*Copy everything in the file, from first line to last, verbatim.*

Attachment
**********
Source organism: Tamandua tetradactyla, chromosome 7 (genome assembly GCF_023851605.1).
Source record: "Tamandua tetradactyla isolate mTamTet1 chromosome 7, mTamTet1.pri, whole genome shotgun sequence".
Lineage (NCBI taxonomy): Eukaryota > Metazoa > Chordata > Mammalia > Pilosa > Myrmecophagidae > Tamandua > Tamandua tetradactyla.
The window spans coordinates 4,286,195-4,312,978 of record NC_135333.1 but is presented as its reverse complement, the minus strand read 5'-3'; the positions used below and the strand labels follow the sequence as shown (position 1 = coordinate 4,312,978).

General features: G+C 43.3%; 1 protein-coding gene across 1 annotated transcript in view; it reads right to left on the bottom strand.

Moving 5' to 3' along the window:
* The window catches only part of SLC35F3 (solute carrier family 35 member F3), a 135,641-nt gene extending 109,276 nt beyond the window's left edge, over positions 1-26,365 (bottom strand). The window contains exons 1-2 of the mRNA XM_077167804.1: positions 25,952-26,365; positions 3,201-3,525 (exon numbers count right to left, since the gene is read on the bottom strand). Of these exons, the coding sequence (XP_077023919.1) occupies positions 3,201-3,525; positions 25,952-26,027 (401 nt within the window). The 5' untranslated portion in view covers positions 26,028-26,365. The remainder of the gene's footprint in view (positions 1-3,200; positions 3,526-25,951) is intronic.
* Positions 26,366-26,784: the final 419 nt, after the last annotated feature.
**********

Source organism: Tamandua tetradactyla, chromosome 7 (genome assembly GCF_023851605.1).
Source record: "Tamandua tetradactyla isolate mTamTet1 chromosome 7, mTamTet1.pri, whole genome shotgun sequence".
Lineage (NCBI taxonomy): Eukaryota > Metazoa > Chordata > Mammalia > Pilosa > Myrmecophagidae > Tamandua > Tamandua tetradactyla.
The window spans coordinates 4,286,195-4,312,978 of record NC_135333.1 but is presented as its reverse complement, the minus strand read 5'-3'; the positions used below and the strand labels follow the sequence as shown (position 1 = coordinate 4,312,978).

General features: G+C 43.3%; 1 protein-coding gene across 1 annotated transcript in view; it reads right to left on the bottom strand.

Moving 5' to 3' along the window:
* The window catches only part of SLC35F3 (solute carrier family 35 member F3), a 135,641-nt gene extending 109,276 nt beyond the window's left edge, over positions 1-26,365 (bottom strand). The window contains exons 1-2 of the mRNA XM_077167804.1: positions 25,952-26,365; positions 3,201-3,525 (exon numbers count right to left, since the gene is read on the bottom strand). Of these exons, the coding sequence (XP_077023919.1) occupies positions 3,201-3,525; positions 25,952-26,027 (401 nt within the window). The 5' untranslated portion in view covers positions 26,028-26,365. The remainder of the gene's footprint in view (positions 1-3,200; positions 3,526-25,951) is intronic.
* Positions 26,366-26,784: the final 419 nt, after the last annotated feature.